Music review: The Chainsmokers, Migos and The Weeknd
“Paris,” The Chainsmokers
Fresh off the heels of hits such as “Roses” and “Closer,” The Chainsmokers released its new single “Paris” last Friday. Coinciding with its formula for producing successful tracks, “Paris” begins softly, with a few standalone notes that eventually are layered on with a solid beat, creating another party hit. However, The Chainsmokers have chosen to deviate from its highly successful formula in this single by highlighting member Andrew Taggart’s vocal abilities. Taggart sings almost the entire song with hints of female backing vocals. In another break from the norm, “Paris” is a primarily lyric-driven song.
Lyrics like “You look so proud / Standing there with a frown and a cigarette / Posting pictures of yourself on the internet” paint a highly specific picture. This attention to detail is reminiscent of “Closer,” whose chorus reads “The backseat of your Rover / That I know you can’t afford” and “Pull the sheets right off the corner / Of the mattress that you stole / From your roommate back in Boulder” leave the listener feeling like the hypothetical ex-girlfriend who inspired the song definitely knows that she’s being called out. “Paris” achieves a similar effect. Its lyrics narrate the familiar story of a couple that lives together but undergo struggles; this story is paired with an addictive, albeit redundant, tune. If I were to guess, Taggart and his partner Alex Pall have another massive hit on their hands.
“Bad and Boujee,” Migos (featuring Lil Uzi Vert)
If you haven’t heard “Bad and Boujee” or at least heard of this song, you either didn’t watch Donald Glover thank Migos for its existence at the Golden Globes or haven’t lived on a college campus during the past few months. Just know that when someone says “raindrop,” immediately respond with “drop top.”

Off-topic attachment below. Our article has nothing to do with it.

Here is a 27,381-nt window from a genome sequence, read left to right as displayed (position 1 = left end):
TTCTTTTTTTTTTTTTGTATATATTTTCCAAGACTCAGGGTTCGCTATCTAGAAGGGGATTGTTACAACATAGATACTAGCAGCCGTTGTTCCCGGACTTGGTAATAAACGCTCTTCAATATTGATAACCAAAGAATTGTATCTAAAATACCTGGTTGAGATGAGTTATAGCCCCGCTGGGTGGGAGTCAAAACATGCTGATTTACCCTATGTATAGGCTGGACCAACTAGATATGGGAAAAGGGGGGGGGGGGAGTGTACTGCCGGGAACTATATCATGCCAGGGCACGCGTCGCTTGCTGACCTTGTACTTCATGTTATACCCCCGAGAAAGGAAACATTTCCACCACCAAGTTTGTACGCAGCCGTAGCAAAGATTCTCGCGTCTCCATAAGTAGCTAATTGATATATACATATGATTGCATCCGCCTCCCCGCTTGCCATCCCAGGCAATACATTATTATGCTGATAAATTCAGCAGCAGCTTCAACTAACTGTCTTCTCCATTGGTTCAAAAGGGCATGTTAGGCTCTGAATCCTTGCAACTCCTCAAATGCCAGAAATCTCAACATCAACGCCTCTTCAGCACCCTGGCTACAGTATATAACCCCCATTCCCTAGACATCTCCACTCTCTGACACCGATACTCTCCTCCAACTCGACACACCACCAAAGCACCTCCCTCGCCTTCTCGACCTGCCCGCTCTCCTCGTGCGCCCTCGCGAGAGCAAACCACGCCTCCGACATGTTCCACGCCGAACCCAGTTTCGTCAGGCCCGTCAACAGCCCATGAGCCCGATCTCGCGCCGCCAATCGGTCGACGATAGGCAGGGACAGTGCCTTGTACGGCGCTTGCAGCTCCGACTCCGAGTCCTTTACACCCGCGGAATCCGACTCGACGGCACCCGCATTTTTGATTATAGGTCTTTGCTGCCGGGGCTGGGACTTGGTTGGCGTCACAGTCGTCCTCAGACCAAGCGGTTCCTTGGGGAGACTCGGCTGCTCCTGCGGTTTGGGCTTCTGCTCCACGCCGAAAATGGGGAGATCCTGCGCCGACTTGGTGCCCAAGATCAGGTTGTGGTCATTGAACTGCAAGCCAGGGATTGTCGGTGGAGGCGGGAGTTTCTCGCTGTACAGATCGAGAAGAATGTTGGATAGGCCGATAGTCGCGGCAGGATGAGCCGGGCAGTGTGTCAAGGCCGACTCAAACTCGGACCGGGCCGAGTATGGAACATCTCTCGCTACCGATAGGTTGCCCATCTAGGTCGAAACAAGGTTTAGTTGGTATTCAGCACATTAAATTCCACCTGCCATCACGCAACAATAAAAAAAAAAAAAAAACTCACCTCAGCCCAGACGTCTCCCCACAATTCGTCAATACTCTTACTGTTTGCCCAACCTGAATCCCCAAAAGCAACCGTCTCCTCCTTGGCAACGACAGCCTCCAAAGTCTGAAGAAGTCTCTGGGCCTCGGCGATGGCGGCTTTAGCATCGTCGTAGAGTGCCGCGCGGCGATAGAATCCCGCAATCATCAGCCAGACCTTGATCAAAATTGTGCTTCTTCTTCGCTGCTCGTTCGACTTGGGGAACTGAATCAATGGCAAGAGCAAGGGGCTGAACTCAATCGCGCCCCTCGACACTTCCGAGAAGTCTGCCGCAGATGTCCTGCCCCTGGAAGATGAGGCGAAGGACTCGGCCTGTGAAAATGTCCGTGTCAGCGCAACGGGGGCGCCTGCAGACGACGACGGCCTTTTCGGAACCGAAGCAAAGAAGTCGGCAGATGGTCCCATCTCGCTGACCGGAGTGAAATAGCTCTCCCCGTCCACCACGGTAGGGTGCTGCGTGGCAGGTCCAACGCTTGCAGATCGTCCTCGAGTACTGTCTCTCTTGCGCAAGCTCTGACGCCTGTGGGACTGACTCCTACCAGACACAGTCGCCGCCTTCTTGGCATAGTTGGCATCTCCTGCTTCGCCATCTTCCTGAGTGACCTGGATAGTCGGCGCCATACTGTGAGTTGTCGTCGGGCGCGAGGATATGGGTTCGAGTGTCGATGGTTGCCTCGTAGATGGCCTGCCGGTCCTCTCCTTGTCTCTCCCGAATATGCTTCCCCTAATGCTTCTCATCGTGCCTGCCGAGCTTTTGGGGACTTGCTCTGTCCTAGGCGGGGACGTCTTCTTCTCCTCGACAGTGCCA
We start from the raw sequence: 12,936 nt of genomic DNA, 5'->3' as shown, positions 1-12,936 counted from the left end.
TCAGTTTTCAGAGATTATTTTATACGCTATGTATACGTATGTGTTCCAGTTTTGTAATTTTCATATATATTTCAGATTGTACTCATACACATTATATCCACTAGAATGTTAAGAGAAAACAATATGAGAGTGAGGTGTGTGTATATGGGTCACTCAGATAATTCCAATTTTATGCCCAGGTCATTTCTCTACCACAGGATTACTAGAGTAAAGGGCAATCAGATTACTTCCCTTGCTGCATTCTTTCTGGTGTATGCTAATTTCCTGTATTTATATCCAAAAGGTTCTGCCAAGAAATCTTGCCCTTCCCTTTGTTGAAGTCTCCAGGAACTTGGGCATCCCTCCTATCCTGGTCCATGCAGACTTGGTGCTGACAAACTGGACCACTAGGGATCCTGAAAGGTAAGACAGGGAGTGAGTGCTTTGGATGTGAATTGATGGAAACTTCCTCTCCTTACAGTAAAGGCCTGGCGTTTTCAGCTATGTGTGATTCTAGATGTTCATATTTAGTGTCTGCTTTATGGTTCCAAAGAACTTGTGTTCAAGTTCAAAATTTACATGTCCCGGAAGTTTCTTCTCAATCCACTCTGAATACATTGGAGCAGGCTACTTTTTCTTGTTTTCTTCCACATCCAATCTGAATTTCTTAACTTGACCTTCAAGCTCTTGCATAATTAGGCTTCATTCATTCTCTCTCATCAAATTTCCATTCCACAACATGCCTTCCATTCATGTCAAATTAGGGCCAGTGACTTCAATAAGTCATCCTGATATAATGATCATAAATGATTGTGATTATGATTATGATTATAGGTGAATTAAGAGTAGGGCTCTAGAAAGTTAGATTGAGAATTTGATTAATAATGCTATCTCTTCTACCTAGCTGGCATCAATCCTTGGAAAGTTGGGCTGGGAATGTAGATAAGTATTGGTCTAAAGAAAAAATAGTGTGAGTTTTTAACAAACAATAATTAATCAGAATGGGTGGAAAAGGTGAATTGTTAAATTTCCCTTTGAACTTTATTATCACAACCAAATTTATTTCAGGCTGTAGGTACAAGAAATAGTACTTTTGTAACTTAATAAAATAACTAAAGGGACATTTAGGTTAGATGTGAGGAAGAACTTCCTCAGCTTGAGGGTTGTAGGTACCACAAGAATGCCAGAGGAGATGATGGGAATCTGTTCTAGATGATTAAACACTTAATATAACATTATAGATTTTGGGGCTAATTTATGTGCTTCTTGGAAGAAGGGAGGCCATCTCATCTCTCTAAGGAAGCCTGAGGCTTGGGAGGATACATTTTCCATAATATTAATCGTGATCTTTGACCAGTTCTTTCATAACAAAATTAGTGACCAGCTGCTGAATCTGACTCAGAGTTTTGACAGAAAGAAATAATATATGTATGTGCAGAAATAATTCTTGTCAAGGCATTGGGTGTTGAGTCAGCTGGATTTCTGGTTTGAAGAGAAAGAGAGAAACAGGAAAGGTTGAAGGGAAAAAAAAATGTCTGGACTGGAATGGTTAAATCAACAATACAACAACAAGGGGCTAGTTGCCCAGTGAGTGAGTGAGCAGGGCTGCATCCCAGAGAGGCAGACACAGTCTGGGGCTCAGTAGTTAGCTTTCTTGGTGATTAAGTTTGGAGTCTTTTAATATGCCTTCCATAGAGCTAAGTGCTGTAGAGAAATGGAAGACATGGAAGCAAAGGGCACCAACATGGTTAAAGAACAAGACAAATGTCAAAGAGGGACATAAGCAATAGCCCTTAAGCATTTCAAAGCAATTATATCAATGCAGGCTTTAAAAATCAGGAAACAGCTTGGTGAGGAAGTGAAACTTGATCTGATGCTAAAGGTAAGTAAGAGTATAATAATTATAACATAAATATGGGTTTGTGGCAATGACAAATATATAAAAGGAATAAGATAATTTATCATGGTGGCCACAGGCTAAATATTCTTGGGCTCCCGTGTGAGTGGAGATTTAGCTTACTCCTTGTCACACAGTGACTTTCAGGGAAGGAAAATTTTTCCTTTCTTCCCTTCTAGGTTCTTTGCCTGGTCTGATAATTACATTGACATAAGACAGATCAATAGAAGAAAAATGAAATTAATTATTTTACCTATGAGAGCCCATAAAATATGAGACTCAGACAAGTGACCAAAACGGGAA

“Bad and Boujee” is rife with rhythmic one-liners and backed by an irresistible, head-bobbing beat. It’s not particularly philosophical or thought-inducing, but it certainly is catchy and easily quotable, with lines like “Cry me a river / Give you a tissue.” The song is the epitome of confidence, and Migos and Lil Uzi Vert captivate the listeners with their fluid rapping. It’s no 2Pac, but it certainly is a well-produced and well-written hit, and with good reason.
“Rockin’,” The Weeknd, “Starboy”
“Rockin’” is track number five on the new album by the R&B artist The Weeknd. It opens with a series of quasi-psychedelic beats and soon transitions into a banger. Per usual, The Weeknd sings about topics like sex, drugs and his irresistibility to women, with lyrics such as “I just want your body next to me / ’Cause it brings me so much ecstasy.” There is nothing particularly new or revolutionary about the lyrics of the song — it’s a classic song by The Weeknd.
The newest and most listen-worthy aspects of the song are the beat and tune, courtesy of producers Max Martin and Ali Payami. It’s syncopated and infectious, making the listener want to get up and dance, At its core, the song seems more like an electronic dance music hit than a smooth R&B song, but The Weeknd’s unmistakable voice and the refreshing driving beat combine for a new style.
“I Feel It Coming,” The Weeknd (featuring Daft Punk), “Starboy”
“I Feel It Coming” is the final track on The Weeknd’s new album, marking the second appearance of Daft Punk as a collaborating artist (after “Starboy”). The track boasts a danceable beat combined with the soft crooning of The Weekend singing to a woman he hopes to seduce. The lyrics include lines such as “You’ve been scared of love and what it did to you / You don’t have to run, I know what you’ve been through” and “I can see it in your eyes / ’Cause they never tell my lies.”
The song itself isn’t a “banger,” nor is it classic R&B. It’s slow and takes its time to develop. “I Feel It Coming” layers electronically produced sounds, a syncopated, disco-esque background and a solid, danceable beat. Though the song lasts about four-and-a-half minutes, the repetitiveness of the last minute makes it seem much longer than it really is. It’s certainly not fit for a fraternity “rager,” but it is a well-written song with a successful driving beat.